With the new government promising to finally implement the right to education, the demand for school teachers is set to rise dramatically. About 22 lakh new teachers will be needed in the next 2-3 years. Where will all the new teachers come from?
Teachers are trained in specialized colleges regulated by a low profile statutory body — the National Council for Teachers Education (NCTE). It is engaged in a mad scramble to screen a flood of applications to set up new colleges, while monitoring the existing ones. A look at its decision-making wheels, as they churn out new colleges, reveals a picture of controlled chaos.
At one meeting each of the four regional committees of NCTE in the past two months, they processed a jaw-dropping 673 applications for recognition of new colleges. Of these, 414 were given the green light to proceed further in the multi-stage process of getting permission while 252 were shown the red flag. Each regional committee meets once a month on average.
It may appear that they are doing their job, but a closer look reveals a different picture. Of the 486 new applications processed by the North, West and East regional committees, 309 had problems relating to land, faculty and various other deficiencies. Of these, 158 got the go-ahead while 151 got rejected. More than a quarter (139) had land problems: the land on which the new college was to be situated was either not in the management's possession or they did not have required documents. The regional committees cleared 96 of these cases but 43 were thrown out.
In 34 cases, the proposed faculty was found to be ill-qualified. The committees threw out 7 of them but gave the green light to 27 others. In 136 cases, it was found that there were various deficiencies in the infrastructure and facilities of the proposed college. Of these, 101 were rejected, but 35 were cleared.
What happens when a new college is given the go-ahead despite not fulfilling the norms laid down? Take the case of Seth Moti Lal Teacher Education College of Jhunjhunu, Rajasthan. Its application came up for consideration at the meeting of the Northern Regional Committee. They found a host of deficiencies: the college land was not in its name, teachers were not qualified, the principal was also the principal of a school, library and labs were not as per norms and so on.
But the applicant was given 21 days to clarify. Perhaps, fairness demands this. But look at what happens with such notices.
The Jharkhand Teachers Training College, located in Jhumri Telaiya near Koderma in Jharkhand applied for recognition in 2006. Since then it has been given 9 notices amounting to 381 days time for replying. Inspection has been done and persistent deficiencies pointed out. Even the state government has reported that infrastructure is below standard. There have been complaints of false affidavits and incomplete documents.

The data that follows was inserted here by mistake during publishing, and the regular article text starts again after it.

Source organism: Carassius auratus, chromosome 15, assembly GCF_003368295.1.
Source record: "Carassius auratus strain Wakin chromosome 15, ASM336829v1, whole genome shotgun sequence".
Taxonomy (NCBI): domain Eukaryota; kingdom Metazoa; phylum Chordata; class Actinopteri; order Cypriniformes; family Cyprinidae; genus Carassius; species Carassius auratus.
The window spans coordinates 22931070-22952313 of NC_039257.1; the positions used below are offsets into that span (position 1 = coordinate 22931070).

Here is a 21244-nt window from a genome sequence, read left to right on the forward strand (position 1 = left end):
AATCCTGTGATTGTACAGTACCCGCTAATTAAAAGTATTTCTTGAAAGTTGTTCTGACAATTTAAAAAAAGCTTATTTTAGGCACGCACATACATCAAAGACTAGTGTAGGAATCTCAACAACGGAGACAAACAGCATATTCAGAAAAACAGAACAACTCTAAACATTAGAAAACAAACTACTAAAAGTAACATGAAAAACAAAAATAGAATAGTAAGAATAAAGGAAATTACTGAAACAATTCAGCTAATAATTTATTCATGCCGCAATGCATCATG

Qualifications of faculty and the principal were reported to be below norms. Yet the college, affiliated to Vinoba Bhave University, has been granted recognition by NCTE's Eastern Regional Committee.
Teachers' training colleges, which are producing the most important link in the whole education system, have become money-spinners. So, even in violation of all norms, colleges are churning out teachers. It is anybody's guess as to what is the competence of such teachers.
Things had gone so far that in 2007, NCTE headquarters had to temporarily prohibit the West regional committee from processing new applications. An enquiry by a senior HRD ministry officer revealed "serious procedural lapses and irregularities".
One of the reasons for this is that the regulatory body — NCTE and its four regional committees — are packed with people who are themselves running colleges, points out Jitendra Sharma, a senior lecturer in Jodhpur.
He gives the bizarre example of commerce graduates not being allowed to do BEd courses in several states like Delhi, Rajasthan and Gujarat, although this is not prohibited under NCTE regulations.
In other states this is not so. Teachers colleges run under the school department in Rajasthan. In most states, the faculty does not get college scales even though they are teaching degree courses. Admissions are done arbitrarily.
Things have come to such a pass that members of NCTE regional committee are fighting court cases against NCTE. MP Sharma, member of the North committee, and also in the management of two private colleges, is one of the litigants in a civil case in the Jodhpur High Court.
"If serving heads of institutions are to be included in regulatory bodies, then probity demands that they should be given charge of some other region rather than the same one under which their college falls," says Sharma.
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